1. Salting greatly increases the difficulty/cost of precomputated attacks (including rainbow tables)
  2. Salting makes sure that the same password does not result in the same hash. This makes sure you cannot determine if two users have the same password. And, even more important, you cannot determine if the same person uses the same password across different systems.
  3. Salting increases the complexity of passwords, thereby greatly decreasing the effectiveness of both Dictionary- and Birthday attacks. (This is only true if the salt is stored separate from the hash).
  4. Proper salting greatly increases the storage need for precomputation attacks, up to the point where they are no longer practical. (8 character case-sensitive alpha-numeric passwords with 16 bit salt, hashed to a 128 bit value, would take up just under 200 exabytes without rainbow reduction).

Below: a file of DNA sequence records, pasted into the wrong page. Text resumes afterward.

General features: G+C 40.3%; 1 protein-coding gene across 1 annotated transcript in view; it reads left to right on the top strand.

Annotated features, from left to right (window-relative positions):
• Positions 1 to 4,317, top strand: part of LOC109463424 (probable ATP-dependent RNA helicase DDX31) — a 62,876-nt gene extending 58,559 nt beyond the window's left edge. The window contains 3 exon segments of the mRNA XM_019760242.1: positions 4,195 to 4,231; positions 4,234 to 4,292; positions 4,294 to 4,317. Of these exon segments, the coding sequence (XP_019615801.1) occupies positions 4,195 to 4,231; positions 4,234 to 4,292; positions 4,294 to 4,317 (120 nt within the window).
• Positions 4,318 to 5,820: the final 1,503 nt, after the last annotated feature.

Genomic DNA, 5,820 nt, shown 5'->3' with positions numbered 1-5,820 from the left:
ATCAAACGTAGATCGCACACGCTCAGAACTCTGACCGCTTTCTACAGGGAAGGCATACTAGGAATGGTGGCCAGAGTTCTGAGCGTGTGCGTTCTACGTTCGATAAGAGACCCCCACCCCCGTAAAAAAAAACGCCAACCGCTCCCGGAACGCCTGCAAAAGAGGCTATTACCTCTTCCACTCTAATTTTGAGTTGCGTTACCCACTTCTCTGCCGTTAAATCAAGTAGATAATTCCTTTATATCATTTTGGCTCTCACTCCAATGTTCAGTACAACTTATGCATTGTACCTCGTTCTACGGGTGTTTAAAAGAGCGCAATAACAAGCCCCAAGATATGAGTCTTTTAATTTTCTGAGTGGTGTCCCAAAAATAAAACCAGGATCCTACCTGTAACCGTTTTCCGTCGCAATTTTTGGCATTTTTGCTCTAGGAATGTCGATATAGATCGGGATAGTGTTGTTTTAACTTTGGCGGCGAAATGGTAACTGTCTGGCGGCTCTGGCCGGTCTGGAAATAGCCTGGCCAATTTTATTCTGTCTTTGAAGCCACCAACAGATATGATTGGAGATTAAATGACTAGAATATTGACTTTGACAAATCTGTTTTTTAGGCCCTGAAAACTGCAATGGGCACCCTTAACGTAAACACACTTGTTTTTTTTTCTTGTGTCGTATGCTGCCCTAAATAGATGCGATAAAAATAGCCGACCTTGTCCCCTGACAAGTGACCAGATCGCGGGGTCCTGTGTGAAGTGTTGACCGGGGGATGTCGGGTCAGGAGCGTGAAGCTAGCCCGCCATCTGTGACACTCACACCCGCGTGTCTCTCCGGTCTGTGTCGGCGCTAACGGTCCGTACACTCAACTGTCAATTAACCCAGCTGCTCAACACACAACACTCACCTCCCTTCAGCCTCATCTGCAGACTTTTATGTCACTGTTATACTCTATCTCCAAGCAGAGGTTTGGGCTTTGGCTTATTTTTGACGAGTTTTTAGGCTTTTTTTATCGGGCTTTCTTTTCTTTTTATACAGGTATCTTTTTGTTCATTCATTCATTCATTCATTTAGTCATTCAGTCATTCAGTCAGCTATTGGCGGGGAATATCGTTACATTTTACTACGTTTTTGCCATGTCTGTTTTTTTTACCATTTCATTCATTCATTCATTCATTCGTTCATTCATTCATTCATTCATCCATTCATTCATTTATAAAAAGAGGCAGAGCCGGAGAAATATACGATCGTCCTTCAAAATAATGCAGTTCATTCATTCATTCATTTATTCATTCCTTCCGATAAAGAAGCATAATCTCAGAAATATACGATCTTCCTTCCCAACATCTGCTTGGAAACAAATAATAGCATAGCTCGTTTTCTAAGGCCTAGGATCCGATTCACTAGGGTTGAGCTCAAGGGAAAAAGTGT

There is no need for the salt to be secret.

A salt is not a secret key, instead a salt 'works' by making the hash function specific to each instance. With salted hash, there is not one hash function, but one for every possible salt value. This prevent the attacker from attacking N hashed passwords for less than N times the cost of attacking one password. This is the point of the salt.
A "secret salt" is not a salt, it is called a "key", and it means that you are no longer computing a hash, but a Message Authentication Code (MAC). Computing MAC is tricky business (much trickier than simply slapping together a key and a value into a hash function) and it is a very different subject altogether.

The salt must be random for every instance in which it is used. This ensures that an attacker has to attack every salted hash separately.